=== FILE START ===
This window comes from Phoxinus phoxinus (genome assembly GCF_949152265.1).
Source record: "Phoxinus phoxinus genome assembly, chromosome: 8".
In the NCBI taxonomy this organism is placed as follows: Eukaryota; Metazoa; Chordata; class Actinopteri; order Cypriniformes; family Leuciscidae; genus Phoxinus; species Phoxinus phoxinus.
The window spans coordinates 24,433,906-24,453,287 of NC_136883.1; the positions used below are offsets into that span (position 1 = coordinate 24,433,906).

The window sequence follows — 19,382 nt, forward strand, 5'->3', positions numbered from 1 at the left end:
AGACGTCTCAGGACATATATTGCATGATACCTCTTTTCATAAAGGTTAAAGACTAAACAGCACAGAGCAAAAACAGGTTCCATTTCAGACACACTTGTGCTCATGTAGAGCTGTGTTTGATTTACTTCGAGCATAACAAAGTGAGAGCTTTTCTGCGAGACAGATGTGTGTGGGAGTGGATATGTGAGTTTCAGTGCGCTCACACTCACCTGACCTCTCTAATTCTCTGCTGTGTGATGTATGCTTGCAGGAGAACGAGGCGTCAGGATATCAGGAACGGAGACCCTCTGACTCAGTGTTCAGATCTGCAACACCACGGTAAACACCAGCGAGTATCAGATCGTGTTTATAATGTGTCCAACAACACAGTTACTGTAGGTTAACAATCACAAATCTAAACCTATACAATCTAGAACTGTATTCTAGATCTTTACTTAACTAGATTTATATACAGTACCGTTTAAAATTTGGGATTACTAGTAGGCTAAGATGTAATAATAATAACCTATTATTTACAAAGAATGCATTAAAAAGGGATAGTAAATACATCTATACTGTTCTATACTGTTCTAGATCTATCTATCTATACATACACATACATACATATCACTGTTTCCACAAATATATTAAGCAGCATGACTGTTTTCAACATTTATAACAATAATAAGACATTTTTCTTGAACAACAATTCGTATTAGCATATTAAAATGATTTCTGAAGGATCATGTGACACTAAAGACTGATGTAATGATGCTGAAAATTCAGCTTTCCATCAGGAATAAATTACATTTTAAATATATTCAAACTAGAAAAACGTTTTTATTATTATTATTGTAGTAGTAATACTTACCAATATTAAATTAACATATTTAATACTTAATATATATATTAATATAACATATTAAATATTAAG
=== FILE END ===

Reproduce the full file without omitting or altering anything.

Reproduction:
This window comes from Phoxinus phoxinus (genome assembly GCF_949152265.1).
Source record: "Phoxinus phoxinus genome assembly, chromosome: 8".
In the NCBI taxonomy this organism is placed as follows: Eukaryota; Metazoa; Chordata; class Actinopteri; order Cypriniformes; family Leuciscidae; genus Phoxinus; species Phoxinus phoxinus.
The window spans coordinates 24,433,906-24,453,287 of NC_136883.1; the positions used below are offsets into that span (position 1 = coordinate 24,433,906).

The window sequence follows — 19,382 nt, forward strand, 5'->3', positions numbered from 1 at the left end:
AGACGTCTCAGGACATATATTGCATGATACCTCTTTTCATAAAGGTTAAAGACTAAACAGCACAGAGCAAAAACAGGTTCCATTTCAGACACACTTGTGCTCATGTAGAGCTGTGTTTGATTTACTTCGAGCATAACAAAGTGAGAGCTTTTCTGCGAGACAGATGTGTGTGGGAGTGGATATGTGAGTTTCAGTGCGCTCACACTCACCTGACCTCTCTAATTCTCTGCTGTGTGATGTATGCTTGCAGGAGAACGAGGCGTCAGGATATCAGGAACGGAGACCCTCTGACTCAGTGTTCAGATCTGCAACACCACGGTAAACACCAGCGAGTATCAGATCGTGTTTATAATGTGTCCAACAACACAGTTACTGTAGGTTAACAATCACAAATCTAAACCTATACAATCTAGAACTGTATTCTAGATCTTTACTTAACTAGATTTATATACAGTACCGTTTAAAATTTGGGATTACTAGTAGGCTAAGATGTAATAATAATAACCTATTATTTACAAAGAATGCATTAAAAAGGGATAGTAAATACATCTATACTGTTCTATACTGTTCTAGATCTATCTATCTATACATACACATACATACATATCACTGTTTCCACAAATATATTAAGCAGCATGACTGTTTTCAACATTTATAACAATAATAAGACATTTTTCTTGAACAACAATTCGTATTAGCATATTAAAATGATTTCTGAAGGATCATGTGACACTAAAGACTGATGTAATGATGCTGAAAATTCAGCTTTCCATCAGGAATAAATTACATTTTAAATATATTCAAACTAGAAAAACGTTTTTATTATTATTATTGTAGTAGTAATACTTACCAATATTAAATTAACATATTTAATACTTAATATATATATTAATATAACATATTAAATATTAAG